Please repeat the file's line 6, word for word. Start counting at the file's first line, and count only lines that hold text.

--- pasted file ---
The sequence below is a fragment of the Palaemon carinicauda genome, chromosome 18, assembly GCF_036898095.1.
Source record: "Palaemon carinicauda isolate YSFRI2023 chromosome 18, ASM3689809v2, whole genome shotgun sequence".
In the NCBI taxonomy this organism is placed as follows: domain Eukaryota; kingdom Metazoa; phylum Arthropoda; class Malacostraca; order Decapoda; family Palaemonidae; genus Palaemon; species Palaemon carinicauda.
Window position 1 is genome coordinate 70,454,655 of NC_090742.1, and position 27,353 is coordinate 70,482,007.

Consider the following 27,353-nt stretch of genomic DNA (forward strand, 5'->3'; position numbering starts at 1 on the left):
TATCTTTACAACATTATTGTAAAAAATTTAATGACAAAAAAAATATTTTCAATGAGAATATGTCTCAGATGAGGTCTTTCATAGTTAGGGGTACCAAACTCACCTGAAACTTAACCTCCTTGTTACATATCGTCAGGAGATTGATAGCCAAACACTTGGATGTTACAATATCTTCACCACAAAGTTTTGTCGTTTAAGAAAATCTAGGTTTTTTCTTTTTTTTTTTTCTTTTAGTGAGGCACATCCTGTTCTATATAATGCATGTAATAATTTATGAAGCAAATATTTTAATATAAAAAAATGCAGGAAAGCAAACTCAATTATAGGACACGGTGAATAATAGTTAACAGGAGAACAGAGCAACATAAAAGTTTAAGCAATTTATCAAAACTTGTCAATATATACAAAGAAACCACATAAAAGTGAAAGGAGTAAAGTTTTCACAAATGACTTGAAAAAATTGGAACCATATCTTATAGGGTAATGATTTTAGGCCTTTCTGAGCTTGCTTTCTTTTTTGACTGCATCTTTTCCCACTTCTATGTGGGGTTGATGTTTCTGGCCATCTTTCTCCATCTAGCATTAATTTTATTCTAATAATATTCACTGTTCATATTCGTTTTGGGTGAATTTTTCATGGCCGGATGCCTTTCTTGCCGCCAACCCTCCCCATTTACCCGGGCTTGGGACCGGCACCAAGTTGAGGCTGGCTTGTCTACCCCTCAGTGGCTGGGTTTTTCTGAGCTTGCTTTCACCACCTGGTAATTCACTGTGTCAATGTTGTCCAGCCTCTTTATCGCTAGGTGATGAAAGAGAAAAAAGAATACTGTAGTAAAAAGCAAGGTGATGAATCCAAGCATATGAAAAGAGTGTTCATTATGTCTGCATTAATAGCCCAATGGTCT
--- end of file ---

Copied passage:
TATCTTTACAACATTATTGTAAAAAATTTAATGACAAAAAAAATATTTTCAATGAGAATATGTCTCAGATGAGGTCTTTCATAGTTAGGGGTACCAAACTCACCTGAAACTTAACCTCCTTGTTACATATCGTCAGGAGATTGATAGCCAAACACTTGGATGTTACAATATCTTCACCACAAAGTTTTGTCGTTTAAGAAAATCTAGGTTTTTTCTTTTTTTTTTTTCTTTTAGTGAGGCACATCCTGTTCTATATAATGCATGTAATAATTTATGAAGCAAATATTTTAATATAAAAAAATGCAGGAAAGCAAACTCAATTATAGGACACGGTGAATAATAGTTAACAGGAGAACAGAGCAACATAAAAGTTTAAGCAATTTATCAAAACTTGTCAATATATACAAAGAAACCACATAAAAGTGAAAGGAGTAAAGTTTTCACAAATGACTTGAAAAAATTGGAACCATATCTTATAGGGTAATGATTTTAGGCCTTTCTGAGCTTGCTTTCTTTTTTGACTGCATCTTTTCCCACTTCTATGTGGGGTTGATGTTTCTGGCCATCTTTCTCCATCTAGCATTAATTTTATTCTAATAATATTCACTGTTCATATTCGTTTTGGGTGAATTTTTCATGGCCGGATGCCTTTCTTGCCGCCAACCCTCCCCATTTACCCGGGCTTGGGACCGGCACCAAGTTGAGGCTGGCTTGTCTACCCCTCAGTGGCTGGGTTTTTCTGAGCTTGCTTTCACCACCTGGTAATTCACTGTGTCAATGTTGTCCAGCCTCTTTATCGCTAGGTGATGAAAGAGAAAAAAGAATACTGTAGTAAAAAGCAAGGTGATGAATCCAAGCATATGAAAAGAGTGTTCATTATGTCTGCATTAATAGCCCAATGGTCT